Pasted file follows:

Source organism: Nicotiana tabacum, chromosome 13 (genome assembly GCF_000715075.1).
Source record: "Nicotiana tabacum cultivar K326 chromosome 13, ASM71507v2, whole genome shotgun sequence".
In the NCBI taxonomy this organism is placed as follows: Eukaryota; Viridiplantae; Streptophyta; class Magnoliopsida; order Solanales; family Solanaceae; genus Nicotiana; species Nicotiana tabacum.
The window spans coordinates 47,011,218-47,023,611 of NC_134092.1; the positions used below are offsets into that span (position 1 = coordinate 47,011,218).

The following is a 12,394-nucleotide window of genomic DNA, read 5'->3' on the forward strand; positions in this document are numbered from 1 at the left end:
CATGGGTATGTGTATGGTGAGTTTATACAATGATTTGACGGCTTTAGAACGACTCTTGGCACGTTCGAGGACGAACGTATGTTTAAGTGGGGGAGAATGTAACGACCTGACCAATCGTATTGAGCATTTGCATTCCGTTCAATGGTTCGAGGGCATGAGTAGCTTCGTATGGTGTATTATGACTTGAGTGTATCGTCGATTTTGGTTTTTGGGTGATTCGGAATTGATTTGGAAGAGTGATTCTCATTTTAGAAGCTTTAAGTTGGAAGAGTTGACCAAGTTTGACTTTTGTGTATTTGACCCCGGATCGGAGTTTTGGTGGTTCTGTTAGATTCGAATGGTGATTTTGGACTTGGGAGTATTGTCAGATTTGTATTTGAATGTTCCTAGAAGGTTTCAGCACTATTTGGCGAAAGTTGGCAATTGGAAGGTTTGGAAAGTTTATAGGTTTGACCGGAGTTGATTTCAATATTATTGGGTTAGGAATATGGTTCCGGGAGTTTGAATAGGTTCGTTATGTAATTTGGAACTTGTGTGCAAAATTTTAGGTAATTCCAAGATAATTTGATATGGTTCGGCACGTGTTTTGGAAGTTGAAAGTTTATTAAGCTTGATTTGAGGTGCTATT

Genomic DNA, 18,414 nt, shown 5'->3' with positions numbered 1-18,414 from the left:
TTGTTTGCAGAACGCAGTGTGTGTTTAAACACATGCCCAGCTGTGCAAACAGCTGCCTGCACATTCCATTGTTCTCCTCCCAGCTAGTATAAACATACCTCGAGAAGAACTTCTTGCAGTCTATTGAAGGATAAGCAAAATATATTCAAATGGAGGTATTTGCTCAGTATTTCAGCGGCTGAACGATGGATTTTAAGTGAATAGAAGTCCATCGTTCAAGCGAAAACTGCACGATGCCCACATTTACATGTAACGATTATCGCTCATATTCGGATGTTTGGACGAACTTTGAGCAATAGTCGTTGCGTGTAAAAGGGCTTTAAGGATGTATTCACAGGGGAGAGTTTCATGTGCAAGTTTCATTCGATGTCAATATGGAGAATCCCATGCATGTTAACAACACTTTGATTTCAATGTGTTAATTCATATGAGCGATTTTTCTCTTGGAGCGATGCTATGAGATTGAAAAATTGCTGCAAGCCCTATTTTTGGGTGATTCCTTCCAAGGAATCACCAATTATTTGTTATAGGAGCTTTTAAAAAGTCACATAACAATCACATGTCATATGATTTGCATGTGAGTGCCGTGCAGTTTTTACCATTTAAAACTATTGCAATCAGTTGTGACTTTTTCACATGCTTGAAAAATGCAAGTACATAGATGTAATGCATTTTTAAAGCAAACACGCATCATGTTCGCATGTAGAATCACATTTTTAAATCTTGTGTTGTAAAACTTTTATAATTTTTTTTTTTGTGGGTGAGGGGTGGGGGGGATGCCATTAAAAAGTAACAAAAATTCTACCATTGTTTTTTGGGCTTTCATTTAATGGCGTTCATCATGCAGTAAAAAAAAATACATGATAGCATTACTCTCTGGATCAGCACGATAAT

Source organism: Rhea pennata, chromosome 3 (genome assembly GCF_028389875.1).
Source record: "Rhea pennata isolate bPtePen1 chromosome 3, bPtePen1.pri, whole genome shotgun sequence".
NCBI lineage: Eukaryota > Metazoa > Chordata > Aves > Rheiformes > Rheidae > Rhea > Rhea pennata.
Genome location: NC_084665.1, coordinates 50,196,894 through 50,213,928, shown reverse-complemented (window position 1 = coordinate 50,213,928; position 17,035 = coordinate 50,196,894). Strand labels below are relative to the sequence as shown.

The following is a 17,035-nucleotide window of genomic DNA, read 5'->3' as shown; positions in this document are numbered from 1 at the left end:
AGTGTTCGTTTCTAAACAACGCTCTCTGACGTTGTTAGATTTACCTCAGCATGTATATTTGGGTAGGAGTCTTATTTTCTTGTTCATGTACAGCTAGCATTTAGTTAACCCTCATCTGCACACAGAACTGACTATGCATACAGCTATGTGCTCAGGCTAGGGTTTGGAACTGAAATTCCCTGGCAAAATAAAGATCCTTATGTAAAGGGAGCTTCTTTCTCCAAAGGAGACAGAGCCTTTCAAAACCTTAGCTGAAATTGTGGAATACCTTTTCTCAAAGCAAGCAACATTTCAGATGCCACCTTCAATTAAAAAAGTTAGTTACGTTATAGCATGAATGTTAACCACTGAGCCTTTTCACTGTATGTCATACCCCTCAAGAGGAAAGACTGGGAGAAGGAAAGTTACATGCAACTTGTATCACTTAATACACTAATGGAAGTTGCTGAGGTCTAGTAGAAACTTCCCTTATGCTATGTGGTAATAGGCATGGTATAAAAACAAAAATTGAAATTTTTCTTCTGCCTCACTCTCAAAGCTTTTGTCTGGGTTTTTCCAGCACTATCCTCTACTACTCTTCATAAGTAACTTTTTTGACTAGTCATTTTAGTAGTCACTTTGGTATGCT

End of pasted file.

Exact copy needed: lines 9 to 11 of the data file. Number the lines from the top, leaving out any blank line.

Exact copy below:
Source organism: Rhea pennata, chromosome 3 (genome assembly GCF_028389875.1).
Source record: "Rhea pennata isolate bPtePen1 chromosome 3, bPtePen1.pri, whole genome shotgun sequence".
NCBI lineage: Eukaryota > Metazoa > Chordata > Aves > Rheiformes > Rheidae > Rhea > Rhea pennata.